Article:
The astronomical summer of 2022 is upon us, long days and short nights are upon us – News

The exact moment of the beginning of the astronomical summer falls on the time of the so-called summer solstice and that season lasts until the autumnal equinox. On the first day of summer, the sun towers over the Tropic of Cancer at its peak. The end of summer and the beginning of fall fall on September 23 at 3:04 a.m.

The summer solstice is also the period of the longest days and the shortest nights. The length of the day and night varies depending on which part of Poland we are in. In the northernmost parts of our country, the longest day of the year lasts 17 hours and 15 minutes, in the center – about 16 hours and 45 minutes, and on the southern outskirts of Poland – only 16 hours and 12 minutes. The rest of the day is a sufficiently short night.

Astronomical summer. Long days and short nights

On the shortest nights in northern Poland, the sun hides only about 12 degrees below the horizon, meaning it’s close to the so-called midnight sun, known from countries closer to the North Pole, such as Norway and Iceland.

However, despite the short nights, we can see many interesting astronomical objects and phenomena in the summer sky. The most famous are “shooting stars”, which scientists call meteors. These are phenomena that occur when a rock from space (meteoroid) falls into the Earth’s atmosphere and is destroyed. However, if the rock is large enough, it can survive flight through the atmosphere and either hit the Earth’s surface to form a meteorite crater or explode at some height, as it did in 2013 over Chelyabinsk, Russia. In both cases the so-called meteorites.

Meteors can appear sporadically at random times, but there are also so-called meteor showers. During their activity we can observe a dozen, several dozen and sometimes even more phenomena per hour. A swarm’s meteors appear to extend from one spot in the sky called a radiant. The most famous summer meteor shower is the Perseids, active from July 17 to August 24 and usually peaking during the night of August 12-13. During that time, numerous astronomical picnics, known as “nights of shooting stars”, are organized throughout the country.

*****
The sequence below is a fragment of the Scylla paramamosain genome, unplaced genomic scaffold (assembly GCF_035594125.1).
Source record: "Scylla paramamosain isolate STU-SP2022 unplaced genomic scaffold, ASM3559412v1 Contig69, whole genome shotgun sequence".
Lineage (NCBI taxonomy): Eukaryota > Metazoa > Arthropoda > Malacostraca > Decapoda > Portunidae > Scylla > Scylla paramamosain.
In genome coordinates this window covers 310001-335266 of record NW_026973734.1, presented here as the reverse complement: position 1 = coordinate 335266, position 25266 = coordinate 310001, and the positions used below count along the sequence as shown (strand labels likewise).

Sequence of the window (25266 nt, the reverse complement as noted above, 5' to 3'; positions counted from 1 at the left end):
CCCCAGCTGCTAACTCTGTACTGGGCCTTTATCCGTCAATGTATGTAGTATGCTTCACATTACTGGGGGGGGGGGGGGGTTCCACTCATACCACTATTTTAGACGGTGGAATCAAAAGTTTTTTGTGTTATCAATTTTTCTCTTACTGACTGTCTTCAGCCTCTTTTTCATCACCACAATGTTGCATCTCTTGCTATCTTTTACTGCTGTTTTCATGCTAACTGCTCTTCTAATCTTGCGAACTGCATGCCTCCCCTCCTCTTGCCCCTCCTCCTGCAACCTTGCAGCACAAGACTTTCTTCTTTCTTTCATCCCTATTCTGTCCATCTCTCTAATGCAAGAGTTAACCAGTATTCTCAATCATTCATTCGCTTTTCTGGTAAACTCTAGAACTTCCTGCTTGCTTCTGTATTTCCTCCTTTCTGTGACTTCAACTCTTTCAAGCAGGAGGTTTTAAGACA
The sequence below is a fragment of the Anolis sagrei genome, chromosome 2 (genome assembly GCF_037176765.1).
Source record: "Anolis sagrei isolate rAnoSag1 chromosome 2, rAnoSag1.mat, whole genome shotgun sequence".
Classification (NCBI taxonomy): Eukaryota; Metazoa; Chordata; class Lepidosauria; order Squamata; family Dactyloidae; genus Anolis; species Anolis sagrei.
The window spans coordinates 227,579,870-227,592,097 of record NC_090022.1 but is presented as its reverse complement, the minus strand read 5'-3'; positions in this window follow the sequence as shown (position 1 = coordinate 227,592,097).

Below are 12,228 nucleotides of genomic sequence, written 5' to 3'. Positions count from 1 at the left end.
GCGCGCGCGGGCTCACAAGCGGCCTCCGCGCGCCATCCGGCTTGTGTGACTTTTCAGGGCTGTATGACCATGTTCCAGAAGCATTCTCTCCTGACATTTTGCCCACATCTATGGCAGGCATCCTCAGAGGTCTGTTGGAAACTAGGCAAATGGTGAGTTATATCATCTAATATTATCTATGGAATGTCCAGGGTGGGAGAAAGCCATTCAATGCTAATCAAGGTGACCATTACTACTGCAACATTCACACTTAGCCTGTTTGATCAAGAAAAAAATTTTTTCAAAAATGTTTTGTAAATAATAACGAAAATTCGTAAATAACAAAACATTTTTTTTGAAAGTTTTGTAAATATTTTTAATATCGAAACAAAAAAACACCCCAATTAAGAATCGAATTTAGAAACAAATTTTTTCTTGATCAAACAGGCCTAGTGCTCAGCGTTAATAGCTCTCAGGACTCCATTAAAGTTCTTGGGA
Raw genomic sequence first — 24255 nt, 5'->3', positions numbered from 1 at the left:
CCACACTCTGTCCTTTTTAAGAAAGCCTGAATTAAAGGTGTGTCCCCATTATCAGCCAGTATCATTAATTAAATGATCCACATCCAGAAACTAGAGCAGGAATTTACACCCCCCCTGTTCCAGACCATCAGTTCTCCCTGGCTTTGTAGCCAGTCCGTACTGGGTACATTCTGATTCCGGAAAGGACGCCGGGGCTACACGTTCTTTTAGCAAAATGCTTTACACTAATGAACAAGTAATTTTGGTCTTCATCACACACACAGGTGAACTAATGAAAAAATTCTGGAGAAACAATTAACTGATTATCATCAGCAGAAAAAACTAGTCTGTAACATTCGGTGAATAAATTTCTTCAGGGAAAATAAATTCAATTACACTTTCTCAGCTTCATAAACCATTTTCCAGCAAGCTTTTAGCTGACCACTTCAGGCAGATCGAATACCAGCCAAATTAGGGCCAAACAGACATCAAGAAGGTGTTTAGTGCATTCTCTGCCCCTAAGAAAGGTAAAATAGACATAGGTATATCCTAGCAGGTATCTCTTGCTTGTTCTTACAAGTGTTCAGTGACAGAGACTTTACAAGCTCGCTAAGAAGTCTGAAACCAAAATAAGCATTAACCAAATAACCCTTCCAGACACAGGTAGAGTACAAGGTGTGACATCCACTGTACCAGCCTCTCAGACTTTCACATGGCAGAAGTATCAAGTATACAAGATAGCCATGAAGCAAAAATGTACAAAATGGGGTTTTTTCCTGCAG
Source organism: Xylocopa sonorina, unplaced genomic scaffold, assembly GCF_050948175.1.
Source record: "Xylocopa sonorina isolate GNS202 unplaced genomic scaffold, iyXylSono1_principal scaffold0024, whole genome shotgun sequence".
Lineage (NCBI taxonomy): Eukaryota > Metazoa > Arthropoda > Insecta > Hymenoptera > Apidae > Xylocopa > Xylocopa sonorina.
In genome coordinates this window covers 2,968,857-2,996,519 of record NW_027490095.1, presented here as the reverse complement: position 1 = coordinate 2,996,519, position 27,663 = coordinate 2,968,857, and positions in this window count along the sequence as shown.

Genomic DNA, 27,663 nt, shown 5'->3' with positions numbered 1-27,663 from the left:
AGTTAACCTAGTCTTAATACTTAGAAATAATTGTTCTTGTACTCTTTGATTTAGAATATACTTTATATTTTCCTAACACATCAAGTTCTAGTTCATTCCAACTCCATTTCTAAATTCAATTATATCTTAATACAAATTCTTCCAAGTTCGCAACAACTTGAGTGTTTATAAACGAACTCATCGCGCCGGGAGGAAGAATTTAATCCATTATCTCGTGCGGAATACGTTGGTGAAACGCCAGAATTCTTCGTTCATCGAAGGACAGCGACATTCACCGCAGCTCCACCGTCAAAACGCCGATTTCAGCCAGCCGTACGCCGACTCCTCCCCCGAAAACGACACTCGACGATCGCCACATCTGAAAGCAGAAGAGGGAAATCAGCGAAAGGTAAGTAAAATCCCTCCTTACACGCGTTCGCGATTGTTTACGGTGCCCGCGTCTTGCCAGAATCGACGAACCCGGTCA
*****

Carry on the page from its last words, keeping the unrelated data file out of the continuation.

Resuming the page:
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Astronomical summer. Visible planets in the sky

The Summer Triangle stands out among the stars in the night sky. It is not a constellation, but an arrangement of stars called asterism. It is marked by three very bright stars: Vega from the constellation Lute, Deneb from the constellation Cygnus, and Altair from the constellation Eagle. The Summer Triangle covers a large area in the sky and is visible all summer night.

We can also see planets in the summer sky. We can try to spot Mercury first in the morning, and from the second half of July to early August and September in the evenings, shortly after sunset. Venus will not be visible this summer. Mars will begin to rise in the second half of the night and will slowly rise earlier and earlier. At the end of summer, Mars will rise around 9 p.m.

The most visible will be Jupiter and Saturn, the largest planets in the solar system. You can admire them for a large part of the night. While Jupiter’s sunrise will be around midnight at the beginning of summer, it will be nearly sunset by the end of this season. Saturn’s sunrise, on the other hand, will occur about an hour before Jupiter.

These planets can be seen with the naked eye, while Uranus and Neptune will also be available for observation by telescope owners.

The three planets, Mars, Jupiter and Saturn, will align for a long time, although quite far apart. However, around mid-August, the distances between Mars and Jupiter and Jupiter and Saturn will be similar. In addition, the moon will pass along this line a few times, which makes the view particularly interesting.

Full moon in summer

The July Full Moon coincides with the next perigee of its orbit this year (the shortest distance from Earth), meaning we’ll see the largest and brightest supermoon or superfull moon. Such a situation will take place on 13 July.

By the way, it is worth noting that in July our planet is in the aphelion of its orbit, ie the point furthest from the sun. July 4 at On November 9, we have a distance of 152.098 million km from our star. This clearly shows that the cycle of the seasons on Earth is not related to the distance from the sun (the orbit is too close to a circular orbit to have a significant effect), but that the changes are caused by the inclination of our planet’s axis of rotation relative to the plane of the orbit (along with the orbital motion around of the sun).


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